Friday, June 27, 2014

Notes from the Prep List: Eggplant

As seen in a slightly different form on Food, part of the Riot New Media Group, October 3rd, 2013.

"Somebody brought a few foxglove leaves in with some spinach from the garden...." - Agatha Christie, Postern of Fate

Maybe because I’ve read too many inter-war British murder mysteries to trust any member of the nightshade family, or maybe because my expectations are always baffled by the slightly slimy reality, I’ve struggled with eggplant for years. All the breading, soaking, and searing in the world won’t make an eggplant cutlet into a Wiener schnitzel no matter what it looks like on the plate. Baba ganoush is delicious and nutritious but it’s as drab looking as wallpaper paste. And when people claim to love eggplant, I can’t help but view them with a Miss Marple-esqe suspicion – if the butler didn’t do it, then the murderous culprit was definitely the gardener who substituted deadly nightshade for salad greens; who could love such a fiend? 

So, when eggplant appeared on a prep list of never-tried preparations, I was skeptical. Eggplant gets all squishy when cooked, the flesh texturally similar to an overripe banana, the skin as tough as a shark’s. In a restaurant where everything is beautiful, and on a menu with no room for the word “gloopy,” I was even a little bit balky. But cooking is about learning, and the culinary horizon recedes even as you think you’ve gained ground because quail eggs no longer give you the heebie jeebies…. There was nothing for it but to sally forth. 

My first step was to make a mental shift from the name “eggplant,” which conjures images of a sulfurous garden patch littered with shells and broken yolks, to the more European “aubergine,” which sounds like the name of a French exchange student who hasn’t yet lost her baby fat. (I like the idea of Aubergine and Courgette sharing a tiny apartment during their second semester at NYU, meeting for falafels in Washington Square, struggling to make ends meet, but generally having a good time in the big American city. Courgette has more boyfriends, but Aubergine finds her true love: math major and trombone aficionado Celeriac.)

The aubergines in the walk-in are beautiful, it’s true. A hotel pan of purple. Helpful website “Cook’s Thesaurus” lists no fewer than 14 varieties of eggplants, as well as their respective names, regions, skin-thicknesses, and relative bitterness. (A complete collection of eggplants from around the world is as diverse as the students in one of Aubergine’s night-school ESL classes.) We’re using Japanese eggplant, which are less bulbous than the American variety, and less bitter. Instead of the dark, brooding purple of a mid-winter night sky, the Japanese eggplants are cheerful and bright, like parasols or lilacs or silk blouses. Their looks are not their problem, for sure.

The recipe has me split the eggplant lengthwise, roll the halves in olive oil, salt, and black pepper, line them on a large sheet pan (which I oiled beforehand) and roast until tender. Which happens a little faster than you might think. When they’re pulled from the oven, the bright purple is all gone and the vegetables resemble old black ballet slippers. Yum! That’s not sad-making at all!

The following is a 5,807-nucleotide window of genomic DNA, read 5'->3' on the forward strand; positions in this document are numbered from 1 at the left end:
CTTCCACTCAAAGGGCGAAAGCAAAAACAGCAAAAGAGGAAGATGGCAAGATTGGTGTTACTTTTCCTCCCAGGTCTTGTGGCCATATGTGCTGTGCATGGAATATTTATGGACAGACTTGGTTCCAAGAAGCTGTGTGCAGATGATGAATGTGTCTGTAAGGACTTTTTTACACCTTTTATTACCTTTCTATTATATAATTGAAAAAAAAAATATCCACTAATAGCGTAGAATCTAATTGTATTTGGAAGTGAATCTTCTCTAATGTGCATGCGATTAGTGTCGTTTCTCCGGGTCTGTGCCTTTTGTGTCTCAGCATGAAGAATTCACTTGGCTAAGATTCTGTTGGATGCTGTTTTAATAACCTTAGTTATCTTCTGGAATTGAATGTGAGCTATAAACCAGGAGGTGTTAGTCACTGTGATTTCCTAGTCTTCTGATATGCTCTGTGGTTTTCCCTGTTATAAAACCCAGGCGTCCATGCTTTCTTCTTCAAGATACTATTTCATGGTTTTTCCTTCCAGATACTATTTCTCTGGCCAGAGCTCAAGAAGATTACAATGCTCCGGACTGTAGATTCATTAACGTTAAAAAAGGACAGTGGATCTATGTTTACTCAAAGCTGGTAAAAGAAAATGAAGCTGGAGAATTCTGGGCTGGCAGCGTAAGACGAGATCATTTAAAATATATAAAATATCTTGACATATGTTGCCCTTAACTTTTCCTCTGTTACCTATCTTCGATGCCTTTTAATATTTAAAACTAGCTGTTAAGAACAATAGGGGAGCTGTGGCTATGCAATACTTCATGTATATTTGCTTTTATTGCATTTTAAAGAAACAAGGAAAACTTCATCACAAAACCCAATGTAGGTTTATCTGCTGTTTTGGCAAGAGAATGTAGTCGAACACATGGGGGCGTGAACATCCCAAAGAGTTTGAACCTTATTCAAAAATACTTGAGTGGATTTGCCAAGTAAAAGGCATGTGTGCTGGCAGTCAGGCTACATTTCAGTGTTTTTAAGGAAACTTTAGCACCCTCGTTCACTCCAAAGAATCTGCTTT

After they’ve cooled, scrape the flesh into a large stainless steel bowl and add a good amount of nuoc cham. Wait, what? That’s right. We’re not climbing into the northern Italian Alps for this eggplant dish, nor are we stepping off the gangplank in Tunisia. We’re in Hanoi, baby.  (That the eggplants are Japanese and the preparation is Vietnamese is just a coincidence; you are not getting involved in a land-war in Asia.)

Nuoc cham is a traditional Vietnamese dipping sauce made with garlic, chili peppers, lime juice, and fish sauce. I like adding a pinch of sugar, a little Sambal, and I think thinly sliced Serrano peppers are delicious in this. I’ve found that “Three Crabs” fish sauce draws the fewest cats, but do expect a certain, um, robustness to the smell.

For twenty split eggplants, add two cups or even more of nuoc cham. Right now the preparation will resemble a slippery pile of sardines, or newspaper ready for a papier-mâché project. Add a half cup of mint chiffonade and a full cup of basil chiffonade. Taste for salt and spice. You may notice the flavor of the eggplant has become slightly sweet, you many also notice yourself eating a lot of this before you label the container and put it on the prep shelf. Hmmm. Perhaps the problem was trying to make aubergine something it is not – it is spongey, it is weird, it isn’t ever going to sear perfectly, and maybe that’s okay….tasting it again as an accompaniment to scallops or trout, after the plate is finished with another member of the nightshade family – tomatoes, or perhaps a few quarters of roasted tomatillos – I realize I’m in the presence of deliciousness. The dish is greater than the sum of its parts; this is one of the reasons we cook.

After making this dish a couple of times, and another in which the eggplant is cubed, sautéed with (so much) olive oil and garlic, deglazed with balsamic vinegar and later folded together with similarly prepared Fennel, Courgettes, Red Onions, and Basil, I found myself liking Aubergine more and more. I’m not quite ready to embrace her and kiss both cheeks. But I’ll let her into the kitchen.  

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